Internet Explorer gets an upgrade from 10 to 11. I played with it for a bit before going back and downloading Firefox. It passed the Acid3 test with full marks and passed the Sputnik test with 99.94%. Apparently it switches tabs faster, I already flick between tabs so quickly on any browser that it feels like an instant transition. I’d like to hear the experiences of people with significantly slower computers and whether IE11 feels significantly faster on those. IE11 also has a new raft of developer tools which brings it up to par with other browsers, normal users wouldn’t see these but I’m sure they’ll be appreciated by web designers.
There’s a reading list app, which basically copies the ‘bookmarks’ function on any browser. It’s supposed to work with the share button on the right-hand hidden menu and I think it integrates into the news app, but so far I’ve not worked out how to add things to my reading list. I don’t think it does anything which isn’t already covered by most RSS readers and notes applications.
The Health and Fitness suite is a collection of small apps which pretty much covers the functions of all the apps in the ‘Health and Fitness’ category in the Microsoft Store. This is unfair on ‘health and fitness’ app developers because their software is going to get undercut by the Microsoft suite which has the advantage of being installed by default.*
For the rest of the features Microsoft released a product guide, unfortunately it’s difficult to make out the new features amongst all the buzzwords and marketing babble. I’ve tried to condense all 27 pages into a short summary:
- Up to 4 apps can share the screen at the same time. They’re announcing this like it’s some amazing new feature, I mean just look at the name of the operating system, Microsoft invented windows way back in 1985 so I can’t believe this is considered progress.
- Support for the bluetooth 4 low-energy protocol (also known as bluetooth smart) along with more support for energy efficient processors. This helps for mobile devices to lengthen their battery life, and it’s particularly important for Microsoft because tablets are one of their target devices.
- Fresh Paint app. I’m sure I’ve seen this before so I’m not sure if it’s really ‘new’ or whether it’s just included by default now.
- Camera app now has a panorama feature
- Photos app now comes with a few simple photo-editing features. There’s now a smooth transition when switching between photos.
- Redesigned Windows store
- Improved biometric capabilities. They don’t say exactly how they’ve been improved, still it’s good news for people who use fingerprint scanners.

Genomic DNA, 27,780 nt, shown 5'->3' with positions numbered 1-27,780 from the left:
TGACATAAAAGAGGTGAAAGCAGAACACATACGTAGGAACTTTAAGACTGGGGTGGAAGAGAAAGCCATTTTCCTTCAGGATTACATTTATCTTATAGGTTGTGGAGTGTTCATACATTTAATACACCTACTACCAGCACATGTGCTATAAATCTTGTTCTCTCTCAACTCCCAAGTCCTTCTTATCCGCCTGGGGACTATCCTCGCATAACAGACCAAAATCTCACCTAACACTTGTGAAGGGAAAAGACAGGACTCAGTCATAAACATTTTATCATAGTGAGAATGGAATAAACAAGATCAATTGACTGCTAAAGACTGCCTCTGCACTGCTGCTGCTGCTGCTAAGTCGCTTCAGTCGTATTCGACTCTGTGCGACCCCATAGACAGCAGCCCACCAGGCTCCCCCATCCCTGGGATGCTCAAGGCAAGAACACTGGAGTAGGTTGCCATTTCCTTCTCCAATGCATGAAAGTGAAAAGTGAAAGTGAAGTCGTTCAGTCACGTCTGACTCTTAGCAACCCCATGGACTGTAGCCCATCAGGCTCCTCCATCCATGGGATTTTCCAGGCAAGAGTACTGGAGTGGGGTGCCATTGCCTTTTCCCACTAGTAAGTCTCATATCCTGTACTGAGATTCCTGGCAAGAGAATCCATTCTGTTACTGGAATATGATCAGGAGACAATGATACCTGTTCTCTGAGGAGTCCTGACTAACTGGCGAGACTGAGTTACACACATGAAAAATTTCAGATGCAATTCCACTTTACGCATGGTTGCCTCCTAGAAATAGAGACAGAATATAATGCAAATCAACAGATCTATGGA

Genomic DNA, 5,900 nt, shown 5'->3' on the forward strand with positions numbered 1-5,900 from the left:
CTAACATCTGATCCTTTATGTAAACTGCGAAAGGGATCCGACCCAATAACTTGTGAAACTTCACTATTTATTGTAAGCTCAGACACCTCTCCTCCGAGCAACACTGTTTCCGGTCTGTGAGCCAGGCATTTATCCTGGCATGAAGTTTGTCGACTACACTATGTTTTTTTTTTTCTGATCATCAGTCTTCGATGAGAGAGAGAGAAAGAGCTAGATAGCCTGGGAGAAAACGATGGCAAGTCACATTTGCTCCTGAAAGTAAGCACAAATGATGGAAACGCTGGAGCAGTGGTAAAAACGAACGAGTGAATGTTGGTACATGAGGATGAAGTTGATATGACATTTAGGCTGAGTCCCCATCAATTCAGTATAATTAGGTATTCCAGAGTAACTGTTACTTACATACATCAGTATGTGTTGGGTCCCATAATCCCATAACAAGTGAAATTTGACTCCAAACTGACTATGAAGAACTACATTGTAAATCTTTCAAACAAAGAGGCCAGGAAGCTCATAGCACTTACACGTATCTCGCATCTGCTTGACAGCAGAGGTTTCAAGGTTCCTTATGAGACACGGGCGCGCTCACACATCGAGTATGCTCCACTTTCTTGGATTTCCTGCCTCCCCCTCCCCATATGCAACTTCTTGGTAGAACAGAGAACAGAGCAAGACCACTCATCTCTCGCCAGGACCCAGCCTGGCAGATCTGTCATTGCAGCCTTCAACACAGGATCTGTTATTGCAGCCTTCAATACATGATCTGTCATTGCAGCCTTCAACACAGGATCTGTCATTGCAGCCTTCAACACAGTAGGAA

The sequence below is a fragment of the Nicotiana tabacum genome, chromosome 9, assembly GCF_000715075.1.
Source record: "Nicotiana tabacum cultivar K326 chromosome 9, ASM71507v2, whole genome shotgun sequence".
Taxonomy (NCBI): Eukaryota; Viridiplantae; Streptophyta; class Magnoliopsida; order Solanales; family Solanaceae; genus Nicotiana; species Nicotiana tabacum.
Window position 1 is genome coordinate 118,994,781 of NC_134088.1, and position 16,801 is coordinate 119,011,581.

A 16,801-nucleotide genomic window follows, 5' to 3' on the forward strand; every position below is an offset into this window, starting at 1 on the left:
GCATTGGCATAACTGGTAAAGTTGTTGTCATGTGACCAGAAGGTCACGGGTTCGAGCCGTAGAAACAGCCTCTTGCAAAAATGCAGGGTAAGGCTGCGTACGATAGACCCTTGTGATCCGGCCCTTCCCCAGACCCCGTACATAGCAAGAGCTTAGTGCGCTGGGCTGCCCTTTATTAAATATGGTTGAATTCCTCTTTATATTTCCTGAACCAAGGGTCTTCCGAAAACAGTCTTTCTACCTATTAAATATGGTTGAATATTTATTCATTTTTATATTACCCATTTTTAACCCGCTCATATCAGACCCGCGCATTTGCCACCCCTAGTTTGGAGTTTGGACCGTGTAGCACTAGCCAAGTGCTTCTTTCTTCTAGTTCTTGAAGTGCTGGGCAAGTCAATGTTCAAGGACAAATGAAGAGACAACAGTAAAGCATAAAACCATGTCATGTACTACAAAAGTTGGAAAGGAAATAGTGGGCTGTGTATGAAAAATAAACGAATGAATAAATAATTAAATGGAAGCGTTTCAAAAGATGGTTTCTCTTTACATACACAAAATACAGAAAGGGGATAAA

- Vague non-specific improvements to Windows Defender
- Closer integration with third-party VPN clients. This is aimed at businesses but it’s also useful for anyone else who uses VPNs for privacy reasons.
- Access to xbox music. It looks like it’s trying to present itself as Microsoft’s answer to itunes. I don’t know anyone who actually uses xbox music, and it probably won’t get very far.
- Bing integration with the search on the start screen. It makes sense, Microsoft has a search engine and they may as well give you results from it if you’re connected to the internet. It doesn’t do it for me though because I opted out during the intallation.
- Support more touch gestures. This is Microsoft trying to balance mouse and touch controls, I don’t know what the new gestures do because I use a mouse.
- Skydrive integration. I’m in favour of more integration with cloud storage services in general but locking the user into Microsoft’s own specific service is unnecessary and a bit pushy.
In summary I think a lot of these changes deal with Windows 8’s various audiences and use-cases. It’s trying to cover all bases in one continuous experience from tablets to desktop PCs. It’s also stuck between it’s image as a serious OS for doing work on, and a casual OS for entertainment. Microsoft clearly has difficulty reconciling these two aims. I do recommend upgrading, if only for the little things, the background improvements in performance. It should be rolled out to everyone sometime in September, and if you want to get the preview a bit earlier you can download it here.
*disclosure: someone I know is developing an app in the Health & Fitness section of the store and this built-in app directly competes with their app, that’s my personal interest in this